In Perlegos v. Atmel Corporation, (Del. Ch., Feb. 8, 2007), 2007 WL 475453,  read opinion here, the Chancery Court addressed issues under DGCL  Section 211 regarding the calling, and cancellation of,  a special meeting of stockholders as well as a determination of who the company’s rightful directors are based on the provisions for a summary proceeding under DGCL Section 225. The initial complaint also included a demand under DGCL Section 220 but that claim was later withdrawn.

 There are many quotable nuggets of bedrock Delaware legal principles in this case. The factual background of  the case could make a good made-for-TV-movie. It involves the firing  by non-management directors, of the co-founder and chairman of the board, after the investigation by a special committee of improper travel expenditures.

 This decision also serves as a useful guide for how an independent committee of non-management directors, with independent counsel and independent advisors, employing careful processes  and thorough investigation, will be given appropriate deference by the court for authorized actions taken by it. See footnote 147 of the court’s opinion (citing Brehm v. Eisner, 746 A.2d 244, 264, n. 66(Del. 2000)). The court observed that the Special Committee’s reliance on their experts was reasonable and reasonable efforts were made to base a decision on the material facts that were available after an investigation that lasted 8 months and that the court determined was the product of a rational process. Though the process was not perfect, the court stated that it need not be perfect.

The Westlaw format of the case is 32 pages long, so I will highlight a few of the more notable excerpts while I highly recommend downloading the whole case at the link above for a "real page-turner" of an opinion.

 An imbroglio followed the calling of a Special Meeting of Stockholders by the chairman who was later fired.  Although it was disputed whether he called the meeting to retaliate for his firing, the court held that he called the meeting as chairman pursuant to the bylaws. However, once the board fired the "old" chairman, the "new" chairman cancelled the Special Meeting.

An order was sought pursuant to DGCL Section 211 requiring that the special meeting of stockholders be held as noticed originally, based on the relevant section of the bylaws. The court determined that the new chairman was technically authorized to cancel it but that the new chairman and the new board lacked the proper and sufficient reasons to do so. See footnote 176 (noting the court’s authority to rescind or nullify a corporate action that may have been technically legal but that was done for an inequitable purpose)(citing Stahl v. Apple Bancorp, Inc., 579 A.2d 1115, 1121(Del. 1990) and Schell v. Chris-Craft Indus., Inc., 285 A.2d 437, 439 (Del. 1971)). This, of course, is a famous paradigmatic aspect of Chancery Court’s capacious arsenal of remedies.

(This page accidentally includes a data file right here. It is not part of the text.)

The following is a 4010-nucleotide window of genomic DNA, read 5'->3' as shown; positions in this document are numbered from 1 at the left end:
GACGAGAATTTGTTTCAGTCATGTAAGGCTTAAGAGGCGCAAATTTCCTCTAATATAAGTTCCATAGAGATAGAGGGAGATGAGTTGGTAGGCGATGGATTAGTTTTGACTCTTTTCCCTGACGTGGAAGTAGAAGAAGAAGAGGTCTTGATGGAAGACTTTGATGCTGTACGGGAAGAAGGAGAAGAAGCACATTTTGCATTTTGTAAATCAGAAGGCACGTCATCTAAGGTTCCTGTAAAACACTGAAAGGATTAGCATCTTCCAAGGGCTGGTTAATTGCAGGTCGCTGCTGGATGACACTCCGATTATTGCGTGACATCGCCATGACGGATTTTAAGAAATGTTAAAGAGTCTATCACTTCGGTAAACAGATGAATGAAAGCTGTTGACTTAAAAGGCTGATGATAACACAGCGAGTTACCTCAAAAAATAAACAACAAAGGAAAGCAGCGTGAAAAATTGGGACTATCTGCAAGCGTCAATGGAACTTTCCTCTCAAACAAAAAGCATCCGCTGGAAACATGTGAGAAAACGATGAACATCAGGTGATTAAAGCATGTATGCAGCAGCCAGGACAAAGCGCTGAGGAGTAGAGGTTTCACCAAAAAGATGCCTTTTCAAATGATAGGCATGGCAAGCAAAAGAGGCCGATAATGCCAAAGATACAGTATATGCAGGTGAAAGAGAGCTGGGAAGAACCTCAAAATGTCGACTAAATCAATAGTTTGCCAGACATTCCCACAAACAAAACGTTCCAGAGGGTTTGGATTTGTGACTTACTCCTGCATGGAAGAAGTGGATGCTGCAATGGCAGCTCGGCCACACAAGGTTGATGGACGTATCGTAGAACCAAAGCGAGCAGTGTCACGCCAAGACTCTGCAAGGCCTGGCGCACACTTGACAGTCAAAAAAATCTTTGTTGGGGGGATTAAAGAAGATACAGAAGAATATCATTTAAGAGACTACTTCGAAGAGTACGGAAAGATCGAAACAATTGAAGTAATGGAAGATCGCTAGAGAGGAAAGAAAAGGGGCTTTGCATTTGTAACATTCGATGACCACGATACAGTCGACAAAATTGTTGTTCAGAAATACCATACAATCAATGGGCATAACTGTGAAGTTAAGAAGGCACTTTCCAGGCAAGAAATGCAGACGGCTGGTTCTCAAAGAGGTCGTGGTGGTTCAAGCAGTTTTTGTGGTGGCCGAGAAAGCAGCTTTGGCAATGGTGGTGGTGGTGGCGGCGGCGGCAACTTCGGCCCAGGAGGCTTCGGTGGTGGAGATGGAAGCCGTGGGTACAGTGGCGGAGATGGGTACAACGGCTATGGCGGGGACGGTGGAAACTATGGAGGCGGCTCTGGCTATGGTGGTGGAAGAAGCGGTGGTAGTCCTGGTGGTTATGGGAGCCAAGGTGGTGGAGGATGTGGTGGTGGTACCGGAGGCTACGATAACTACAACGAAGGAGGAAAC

Several statements of fundamental principles of shareholder rights under Delaware law were recited in the opinion. For example, if it was determined that the meeting was cancelled for the "primary purpose" of interfering with shareholder action, the directors would be required to establish "compelling justification" for the cancellation, relying on the seminal case of Blasius Indus., Inc. v. Atlas Corp., 564 A.2d 651, 661-62 (Del. Ch. 1988). The Blasius case is famous for emphasizing the importance that Delaware courts place on the "shareholder franchise". This is the money quote from page 659 of Blasius:

"A stockholder’s vote is one of the most fundamental rights of owning stock. Although such a vote may be seen as a ‘vestige or ritual of little practical importance’, it is clear that it is the ‘ideological underpinning upon which the legitimacy of directorial power rests.’

Moreover, the court in the current case added that:

"Along with the right to vote, the forum in which shareholders exercise this right plays a fundamentally important role in the corporate governance structure established under the DGCL. In short, a stockholders’ meeting is an important event on the corporate calendar."

 In the instant case,  it was not merely a postponement of the meeting that was problematic, but rather, the result of the cancellation of the meeting was that it prevented the stockholders "from voting on the removal of the Director Defendants until the next scheduled annual meeting" (about 9 months later). Thus, the court ruled that the special meeting must be held.

Somewhat asymmetrically (perhaps), the firing of the chairman was also upheld. What was not clear from the ruling (and was not necessary to the court’s ruling) was whether the ousted chairman had enough votes to regain power at the meeting of shareholders. That is another story for another day. 

UPDATE: Prof. Chiappinelli  has an insightful post here about the case.